In this work, we formulate a novel framework of adversarial robustness using the manifold hypothesis. Our framework provides sufficient conditions for defending against adversarial examples. We develop a test-time defense method with our formulation and variational inference. The developed approach combines manifold learning with the Bayesian framework to provide adversarial robustness without the need for adversarial training. We show that our proposed approach can provide adversarial robustness even if attackers are aware of existence of test-time defense. In additions, our approach can also serve as a test-time defense mechanism for variational autoencoders.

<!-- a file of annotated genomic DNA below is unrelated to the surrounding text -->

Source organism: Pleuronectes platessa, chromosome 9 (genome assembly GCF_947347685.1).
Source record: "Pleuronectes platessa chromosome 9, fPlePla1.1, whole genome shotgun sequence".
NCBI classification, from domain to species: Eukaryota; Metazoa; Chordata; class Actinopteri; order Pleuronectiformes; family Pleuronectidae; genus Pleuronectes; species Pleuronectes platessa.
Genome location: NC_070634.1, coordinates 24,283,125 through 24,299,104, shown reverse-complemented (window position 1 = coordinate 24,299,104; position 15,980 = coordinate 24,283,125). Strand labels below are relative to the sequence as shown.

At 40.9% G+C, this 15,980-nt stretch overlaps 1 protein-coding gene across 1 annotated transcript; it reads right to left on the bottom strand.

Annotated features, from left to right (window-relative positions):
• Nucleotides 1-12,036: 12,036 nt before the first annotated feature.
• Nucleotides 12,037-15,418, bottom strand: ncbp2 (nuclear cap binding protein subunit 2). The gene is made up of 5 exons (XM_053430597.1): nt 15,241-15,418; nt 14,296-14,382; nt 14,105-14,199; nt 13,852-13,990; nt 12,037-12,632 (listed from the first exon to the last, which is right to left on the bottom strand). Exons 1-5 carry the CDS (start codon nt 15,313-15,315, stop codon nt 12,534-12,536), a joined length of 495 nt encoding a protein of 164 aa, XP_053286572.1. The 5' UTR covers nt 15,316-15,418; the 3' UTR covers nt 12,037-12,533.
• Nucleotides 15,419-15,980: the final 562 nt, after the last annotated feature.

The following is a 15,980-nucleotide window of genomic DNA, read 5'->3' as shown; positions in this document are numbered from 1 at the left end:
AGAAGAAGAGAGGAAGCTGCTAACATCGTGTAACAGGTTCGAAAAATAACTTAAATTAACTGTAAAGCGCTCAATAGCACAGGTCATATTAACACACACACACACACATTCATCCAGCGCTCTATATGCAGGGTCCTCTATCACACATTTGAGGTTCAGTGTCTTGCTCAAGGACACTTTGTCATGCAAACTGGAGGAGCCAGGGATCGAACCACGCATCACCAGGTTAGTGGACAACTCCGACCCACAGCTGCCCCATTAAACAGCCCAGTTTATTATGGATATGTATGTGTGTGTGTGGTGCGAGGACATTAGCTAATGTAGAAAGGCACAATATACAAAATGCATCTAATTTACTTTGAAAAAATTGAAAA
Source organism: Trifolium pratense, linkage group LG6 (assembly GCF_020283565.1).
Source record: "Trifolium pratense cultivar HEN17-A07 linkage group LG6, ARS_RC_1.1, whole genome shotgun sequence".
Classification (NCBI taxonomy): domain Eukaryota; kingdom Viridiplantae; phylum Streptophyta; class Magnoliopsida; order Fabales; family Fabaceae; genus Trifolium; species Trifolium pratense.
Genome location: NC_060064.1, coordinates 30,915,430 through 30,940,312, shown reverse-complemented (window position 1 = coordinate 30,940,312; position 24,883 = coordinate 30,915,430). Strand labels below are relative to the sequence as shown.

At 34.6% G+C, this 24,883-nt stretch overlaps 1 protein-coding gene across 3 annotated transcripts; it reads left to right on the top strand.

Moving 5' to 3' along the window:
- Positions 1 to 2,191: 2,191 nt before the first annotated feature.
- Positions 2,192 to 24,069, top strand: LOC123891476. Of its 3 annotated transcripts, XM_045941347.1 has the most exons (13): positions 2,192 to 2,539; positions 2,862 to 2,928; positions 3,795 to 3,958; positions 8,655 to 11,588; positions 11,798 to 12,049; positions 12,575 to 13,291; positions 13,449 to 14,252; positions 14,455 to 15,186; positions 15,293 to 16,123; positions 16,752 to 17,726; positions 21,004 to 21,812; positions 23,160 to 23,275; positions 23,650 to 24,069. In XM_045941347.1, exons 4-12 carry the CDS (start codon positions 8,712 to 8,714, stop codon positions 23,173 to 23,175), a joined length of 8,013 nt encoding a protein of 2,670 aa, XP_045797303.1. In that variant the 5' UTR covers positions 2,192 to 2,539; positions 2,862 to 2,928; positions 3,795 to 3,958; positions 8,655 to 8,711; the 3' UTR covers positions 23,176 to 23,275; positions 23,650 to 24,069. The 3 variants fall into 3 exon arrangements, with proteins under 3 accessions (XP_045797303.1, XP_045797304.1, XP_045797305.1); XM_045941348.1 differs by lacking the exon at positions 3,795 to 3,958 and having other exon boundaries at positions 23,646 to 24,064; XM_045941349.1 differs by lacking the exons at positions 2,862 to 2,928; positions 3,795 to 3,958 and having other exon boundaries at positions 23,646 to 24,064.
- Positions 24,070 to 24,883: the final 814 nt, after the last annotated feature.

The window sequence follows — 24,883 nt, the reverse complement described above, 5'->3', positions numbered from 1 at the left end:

In this paper, we tackle the task of scene-aware 3D human motion forecasting, which consists of predicting future human poses given a 3D scene and a past human motion. A key challenge of this task is to ensure consistency between the human and the scene, accounting for human-scene interactions. Previous attempts to do so model such interactions only implicitly, and thus tend to produce artifacts such as "ghost motion" because of the lack of explicit constraints between the local poses and the global motion. Here, by contrast, we propose to explicitly model the human-scene contacts. To this end, we introduce distance-based contact maps that capture the contact relationships between every joint and every 3D scene point at each time instant. We then develop a two-stage pipeline that first predicts the future contact maps from the past ones and the scene point cloud, and then forecasts the future human poses by conditioning them on the predicted contact maps. During training, we explicitly encourage consistency between the global motion and the local poses via a prior defined using the contact maps and future poses. Our approach outperforms the state-of-the-art human motion forecasting and human synthesis methods on both synthetic and real datasets. Our code is available at https://github.com/wei-mao-2019/ContAwareMotionPred.